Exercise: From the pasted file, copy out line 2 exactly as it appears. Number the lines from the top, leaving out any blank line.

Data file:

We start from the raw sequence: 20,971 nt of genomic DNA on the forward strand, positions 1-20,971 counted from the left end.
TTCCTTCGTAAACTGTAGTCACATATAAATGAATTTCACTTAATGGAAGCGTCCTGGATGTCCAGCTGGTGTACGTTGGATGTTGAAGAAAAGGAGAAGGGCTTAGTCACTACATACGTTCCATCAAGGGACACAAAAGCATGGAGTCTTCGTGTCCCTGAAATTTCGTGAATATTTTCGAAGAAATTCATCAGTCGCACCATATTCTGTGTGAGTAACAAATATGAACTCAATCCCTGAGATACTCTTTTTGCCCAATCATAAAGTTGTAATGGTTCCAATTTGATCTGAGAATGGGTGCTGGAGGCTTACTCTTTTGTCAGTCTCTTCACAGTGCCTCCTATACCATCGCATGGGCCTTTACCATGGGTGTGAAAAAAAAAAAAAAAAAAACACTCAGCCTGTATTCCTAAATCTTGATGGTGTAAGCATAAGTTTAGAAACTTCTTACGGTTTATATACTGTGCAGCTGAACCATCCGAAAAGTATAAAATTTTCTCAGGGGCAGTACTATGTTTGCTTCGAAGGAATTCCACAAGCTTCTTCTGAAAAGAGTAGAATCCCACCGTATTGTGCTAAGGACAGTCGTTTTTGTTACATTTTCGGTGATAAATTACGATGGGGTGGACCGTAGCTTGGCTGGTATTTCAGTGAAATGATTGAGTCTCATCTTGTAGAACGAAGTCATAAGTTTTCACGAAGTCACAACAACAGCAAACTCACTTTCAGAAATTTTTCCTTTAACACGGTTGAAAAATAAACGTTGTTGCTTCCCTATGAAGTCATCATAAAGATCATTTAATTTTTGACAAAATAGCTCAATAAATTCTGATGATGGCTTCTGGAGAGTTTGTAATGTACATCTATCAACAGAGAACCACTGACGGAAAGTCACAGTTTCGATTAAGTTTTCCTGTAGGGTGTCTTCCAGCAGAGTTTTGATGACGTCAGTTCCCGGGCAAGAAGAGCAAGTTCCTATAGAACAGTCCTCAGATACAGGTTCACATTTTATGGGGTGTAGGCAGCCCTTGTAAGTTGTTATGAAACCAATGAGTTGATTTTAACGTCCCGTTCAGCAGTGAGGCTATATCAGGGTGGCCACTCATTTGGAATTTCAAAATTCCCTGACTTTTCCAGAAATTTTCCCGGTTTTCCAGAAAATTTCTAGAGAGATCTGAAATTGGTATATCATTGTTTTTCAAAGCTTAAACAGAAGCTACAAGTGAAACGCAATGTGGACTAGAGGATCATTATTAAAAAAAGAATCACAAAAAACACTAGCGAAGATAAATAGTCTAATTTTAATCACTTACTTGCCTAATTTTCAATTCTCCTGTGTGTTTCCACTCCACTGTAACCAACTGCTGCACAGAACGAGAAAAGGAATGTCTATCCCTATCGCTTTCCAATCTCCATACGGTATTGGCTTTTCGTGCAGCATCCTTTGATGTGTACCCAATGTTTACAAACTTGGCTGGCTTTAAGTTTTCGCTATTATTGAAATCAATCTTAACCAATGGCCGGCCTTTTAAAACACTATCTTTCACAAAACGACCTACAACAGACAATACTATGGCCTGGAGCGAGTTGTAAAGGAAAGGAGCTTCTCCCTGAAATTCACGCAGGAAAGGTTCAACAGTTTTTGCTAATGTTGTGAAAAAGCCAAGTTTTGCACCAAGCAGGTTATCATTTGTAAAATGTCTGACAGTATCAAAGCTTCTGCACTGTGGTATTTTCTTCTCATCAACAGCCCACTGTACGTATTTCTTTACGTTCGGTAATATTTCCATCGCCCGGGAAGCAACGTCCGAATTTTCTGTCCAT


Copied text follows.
TTCCTTCGTAAACTGTAGTCACATATAAATGAATTTCACTTAATGGAAGCGTCCTGGATGTCCAGCTGGTGTACGTTGGATGTTGAAGAAAAGGAGAAGGGCTTAGTCACTACATACGTTCCATCAAGGGACACAAAAGCATGGAGTCTTCGTGTCCCTGAAATTTCGTGAATATTTTCGAAGAAATTCATCAGTCGCACCATATTCTGTGTGAGTAACAAATATGAACTCAATCCCTGAGATACTCTTTTTGCCCAATCATAAAGTTGTAATGGTTCCAATTTGATCTGAGAATGGGTGCTGGAGGCTTACTCTTTTGTCAGTCTCTTCACAGTGCCTCCTATACCATCGCATGGGCCTTTACCATGGGTGTGAAAAAAAAAAAAAAAAAAACACTCAGCCTGTATTCCTAAATCTTGATGGTGTAAGCATAAGTTTAGAAACTTCTTACGGTTTATATACTGTGCAGCTGAACCATCCGAAAAGTATAAAATTTTCTCAGGGGCAGTACTATGTTTGCTTCGAAGGAATTCCACAAGCTTCTTCTGAAAAGAGTAGAATCCCACCGTATTGTGCTAAGGACAGTCGTTTTTGTTACATTTTCGGTGATAAATTACGATGGGGTGGACCGTAGCTTGGCTGGTATTTCAGTGAAATGATTGAGTCTCATCTTGTAGAACGAAGTCATAAGTTTTCACGAAGTCACAACAACAGCAAACTCACTTTCAGAAATTTTTCCTTTAACACGGTTGAAAAATAAACGTTGTTGCTTCCCTATGAAGTCATCATAAAGATCATTTAATTTTTGACAAAATAGCTCAATAAATTCTGATGATGGCTTCTGGAGAGTTTGTAATGTACATCTATCAACAGAGAACCACTGACGGAAAGTCACAGTTTCGATTAAGTTTTCCTGTAGGGTGTCTTCCAGCAGAGTTTTGATGACGTCAGTTCCCGGGCAAGAAGAGCAAGTTCCTATAGAACAGTCCTCAGATACAGGTTCACATTTTATGGGGTGTAGGCAGCCCTTGTAAGTTGTTATGAAACCAATGAGTTGATTTTAACGTCCCGTTCAGCAGTGAGGCTATATCAGGGTGGCCACTCATTTGGAATTTCAAAATTCCCTGACTTTTCCAGAAATTTTCCCGGTTTTCCAGAAAATTTCTAGAGAGATCTGAAATTGGTATATCATTGTTTTTCAAAGCTTAAACAGAAGCTACAAGTGAAACGCAATGTGGACTAGAGGATCATTATTAAAAAAAGAATCACAAAAAACACTAGCGAAGATAAATAGTCTAATTTTAATCACTTACTTGCCTAATTTTCAATTCTCCTGTGTGTTTCCACTCCACTGTAACCAACTGCTGCACAGAACGAGAAAAGGAATGTCTATCCCTATCGCTTTCCAATCTCCATACGGTATTGGCTTTTCGTGCAGCATCCTTTGATGTGTACCCAATGTTTACAAACTTGGCTGGCTTTAAGTTTTCGCTATTATTGAAATCAATCTTAACCAATGGCCGGCCTTTTAAAACACTATCTTTCACAAAACGACCTACAACAGACAATACTATGGCCTGGAGCGAGTTGTAAAGGAAAGGAGCTTCTCCCTGAAATTCACGCAGGAAAGGTTCAACAGTTTTTGCTAATGTTGTGAAAAAGCCAAGTTTTGCACCAAGCAGGTTATCATTTGTAAAATGTCTGACAGTATCAAAGCTTCTGCACTGTGGTATTTTCTTCTCATCAACAGCCCACTGTACGTATTTCTTTACGTTCGGTAATATTTCCATCGCCCGGGAAGCAACGTCCGAATTTTCTGTCCAT